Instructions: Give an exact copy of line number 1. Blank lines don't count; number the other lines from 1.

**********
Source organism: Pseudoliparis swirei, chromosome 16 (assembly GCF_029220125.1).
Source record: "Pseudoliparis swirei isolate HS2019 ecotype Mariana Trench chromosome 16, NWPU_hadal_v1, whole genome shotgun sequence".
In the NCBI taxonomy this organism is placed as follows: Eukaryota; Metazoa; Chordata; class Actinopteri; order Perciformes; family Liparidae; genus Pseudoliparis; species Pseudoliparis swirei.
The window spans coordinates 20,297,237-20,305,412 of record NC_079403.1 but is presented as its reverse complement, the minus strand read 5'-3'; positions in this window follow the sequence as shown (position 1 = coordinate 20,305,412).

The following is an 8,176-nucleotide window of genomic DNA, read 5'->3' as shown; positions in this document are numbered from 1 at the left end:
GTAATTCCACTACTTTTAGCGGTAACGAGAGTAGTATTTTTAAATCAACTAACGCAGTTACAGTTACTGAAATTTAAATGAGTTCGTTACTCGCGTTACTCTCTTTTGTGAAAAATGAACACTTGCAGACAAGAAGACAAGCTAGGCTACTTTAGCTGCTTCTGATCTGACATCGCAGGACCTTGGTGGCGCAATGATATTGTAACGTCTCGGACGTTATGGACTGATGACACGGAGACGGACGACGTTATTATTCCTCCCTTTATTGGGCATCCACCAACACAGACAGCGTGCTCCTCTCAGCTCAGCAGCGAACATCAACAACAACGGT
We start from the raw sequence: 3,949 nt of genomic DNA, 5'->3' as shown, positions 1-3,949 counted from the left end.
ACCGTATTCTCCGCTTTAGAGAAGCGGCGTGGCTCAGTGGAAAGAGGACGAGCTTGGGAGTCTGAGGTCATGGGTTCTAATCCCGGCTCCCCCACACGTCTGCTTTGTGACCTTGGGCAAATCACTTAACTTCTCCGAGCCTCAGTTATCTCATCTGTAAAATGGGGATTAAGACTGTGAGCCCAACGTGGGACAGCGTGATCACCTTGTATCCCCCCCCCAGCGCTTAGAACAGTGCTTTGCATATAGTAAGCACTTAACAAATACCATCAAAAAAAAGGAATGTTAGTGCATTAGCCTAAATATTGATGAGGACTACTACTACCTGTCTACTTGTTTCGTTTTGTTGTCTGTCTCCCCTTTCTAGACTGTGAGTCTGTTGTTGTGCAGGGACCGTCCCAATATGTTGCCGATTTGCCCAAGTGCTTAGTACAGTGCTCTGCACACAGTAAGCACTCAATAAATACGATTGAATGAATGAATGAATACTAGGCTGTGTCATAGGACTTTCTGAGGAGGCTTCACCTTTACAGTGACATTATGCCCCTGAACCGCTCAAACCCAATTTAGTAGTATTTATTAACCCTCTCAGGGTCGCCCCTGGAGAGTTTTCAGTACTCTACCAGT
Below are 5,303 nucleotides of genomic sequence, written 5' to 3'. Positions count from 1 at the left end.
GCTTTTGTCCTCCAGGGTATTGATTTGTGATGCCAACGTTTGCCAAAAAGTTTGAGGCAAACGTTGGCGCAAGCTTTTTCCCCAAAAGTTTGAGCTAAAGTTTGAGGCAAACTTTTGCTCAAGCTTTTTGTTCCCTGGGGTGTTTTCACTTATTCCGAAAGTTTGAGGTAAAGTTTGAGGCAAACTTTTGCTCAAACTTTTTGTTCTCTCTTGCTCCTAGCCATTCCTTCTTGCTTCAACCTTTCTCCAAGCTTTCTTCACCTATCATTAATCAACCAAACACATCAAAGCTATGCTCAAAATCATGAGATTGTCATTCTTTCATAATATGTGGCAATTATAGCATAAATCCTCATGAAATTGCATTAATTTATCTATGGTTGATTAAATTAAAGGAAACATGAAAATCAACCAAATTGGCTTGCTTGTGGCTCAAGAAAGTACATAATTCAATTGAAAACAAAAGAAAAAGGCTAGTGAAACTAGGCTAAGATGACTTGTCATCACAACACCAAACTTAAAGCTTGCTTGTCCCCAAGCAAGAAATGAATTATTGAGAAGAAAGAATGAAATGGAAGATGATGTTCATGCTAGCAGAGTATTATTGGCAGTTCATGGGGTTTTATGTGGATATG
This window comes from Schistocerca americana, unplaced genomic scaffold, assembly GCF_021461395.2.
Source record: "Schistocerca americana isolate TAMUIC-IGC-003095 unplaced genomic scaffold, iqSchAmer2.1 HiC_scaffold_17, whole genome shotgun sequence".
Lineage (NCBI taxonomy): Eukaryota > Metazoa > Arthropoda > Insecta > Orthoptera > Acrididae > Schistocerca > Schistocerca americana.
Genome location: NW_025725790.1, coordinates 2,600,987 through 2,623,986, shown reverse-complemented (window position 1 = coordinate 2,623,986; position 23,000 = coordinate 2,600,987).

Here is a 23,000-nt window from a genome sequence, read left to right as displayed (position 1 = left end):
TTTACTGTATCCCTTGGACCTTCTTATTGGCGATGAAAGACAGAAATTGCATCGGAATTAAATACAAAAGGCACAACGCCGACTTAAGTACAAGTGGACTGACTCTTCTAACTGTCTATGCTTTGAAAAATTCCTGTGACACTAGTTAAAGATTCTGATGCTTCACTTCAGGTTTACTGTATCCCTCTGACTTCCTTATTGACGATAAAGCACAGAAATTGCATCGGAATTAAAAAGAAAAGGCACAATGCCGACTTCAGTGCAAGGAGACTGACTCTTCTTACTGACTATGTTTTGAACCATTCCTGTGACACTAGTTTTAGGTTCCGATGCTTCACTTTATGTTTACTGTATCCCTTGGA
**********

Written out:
Source organism: Pseudoliparis swirei, chromosome 16 (assembly GCF_029220125.1).